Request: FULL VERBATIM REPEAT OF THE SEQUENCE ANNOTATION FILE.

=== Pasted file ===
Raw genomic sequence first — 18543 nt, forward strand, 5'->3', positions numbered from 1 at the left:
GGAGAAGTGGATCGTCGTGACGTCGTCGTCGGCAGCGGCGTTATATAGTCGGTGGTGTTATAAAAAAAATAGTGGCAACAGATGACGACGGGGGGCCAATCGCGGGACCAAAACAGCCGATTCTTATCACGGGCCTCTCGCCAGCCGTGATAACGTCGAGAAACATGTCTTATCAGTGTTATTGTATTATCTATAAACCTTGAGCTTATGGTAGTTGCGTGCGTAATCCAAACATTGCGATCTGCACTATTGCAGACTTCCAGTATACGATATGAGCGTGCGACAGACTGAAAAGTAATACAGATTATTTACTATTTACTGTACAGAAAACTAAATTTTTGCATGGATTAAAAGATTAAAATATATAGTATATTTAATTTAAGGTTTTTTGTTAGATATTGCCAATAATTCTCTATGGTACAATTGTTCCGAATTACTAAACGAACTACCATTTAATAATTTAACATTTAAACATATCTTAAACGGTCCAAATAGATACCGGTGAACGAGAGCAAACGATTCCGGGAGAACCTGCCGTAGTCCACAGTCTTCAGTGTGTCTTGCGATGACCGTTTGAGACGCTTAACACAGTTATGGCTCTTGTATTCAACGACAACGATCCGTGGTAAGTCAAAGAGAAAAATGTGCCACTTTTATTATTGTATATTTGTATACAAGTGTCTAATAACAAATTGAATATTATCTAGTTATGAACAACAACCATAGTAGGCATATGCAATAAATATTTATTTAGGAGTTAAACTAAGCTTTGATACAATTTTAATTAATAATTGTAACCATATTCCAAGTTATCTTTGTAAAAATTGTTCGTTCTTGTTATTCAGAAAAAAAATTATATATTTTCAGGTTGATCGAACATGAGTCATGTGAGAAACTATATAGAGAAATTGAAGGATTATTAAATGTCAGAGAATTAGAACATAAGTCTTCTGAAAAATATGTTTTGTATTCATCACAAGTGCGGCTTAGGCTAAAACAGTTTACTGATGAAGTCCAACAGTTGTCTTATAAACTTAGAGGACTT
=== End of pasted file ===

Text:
Raw genomic sequence first — 18543 nt, forward strand, 5'->3', positions numbered from 1 at the left:
GGAGAAGTGGATCGTCGTGACGTCGTCGTCGGCAGCGGCGTTATATAGTCGGTGGTGTTATAAAAAAAATAGTGGCAACAGATGACGACGGGGGGCCAATCGCGGGACCAAAACAGCCGATTCTTATCACGGGCCTCTCGCCAGCCGTGATAACGTCGAGAAACATGTCTTATCAGTGTTATTGTATTATCTATAAACCTTGAGCTTATGGTAGTTGCGTGCGTAATCCAAACATTGCGATCTGCACTATTGCAGACTTCCAGTATACGATATGAGCGTGCGACAGACTGAAAAGTAATACAGATTATTTACTATTTACTGTACAGAAAACTAAATTTTTGCATGGATTAAAAGATTAAAATATATAGTATATTTAATTTAAGGTTTTTTGTTAGATATTGCCAATAATTCTCTATGGTACAATTGTTCCGAATTACTAAACGAACTACCATTTAATAATTTAACATTTAAACATATCTTAAACGGTCCAAATAGATACCGGTGAACGAGAGCAAACGATTCCGGGAGAACCTGCCGTAGTCCACAGTCTTCAGTGTGTCTTGCGATGACCGTTTGAGACGCTTAACACAGTTATGGCTCTTGTATTCAACGACAACGATCCGTGGTAAGTCAAAGAGAAAAATGTGCCACTTTTATTATTGTATATTTGTATACAAGTGTCTAATAACAAATTGAATATTATCTAGTTATGAACAACAACCATAGTAGGCATATGCAATAAATATTTATTTAGGAGTTAAACTAAGCTTTGATACAATTTTAATTAATAATTGTAACCATATTCCAAGTTATCTTTGTAAAAATTGTTCGTTCTTGTTATTCAGAAAAAAAATTATATATTTTCAGGTTGATCGAACATGAGTCATGTGAGAAACTATATAGAGAAATTGAAGGATTATTAAATGTCAGAGAATTAGAACATAAGTCTTCTGAAAAATATGTTTTGTATTCATCACAAGTGCGGCTTAGGCTAAAACAGTTTACTGATGAAGTCCAACAGTTGTCTTATAAACTTAGAGGACTT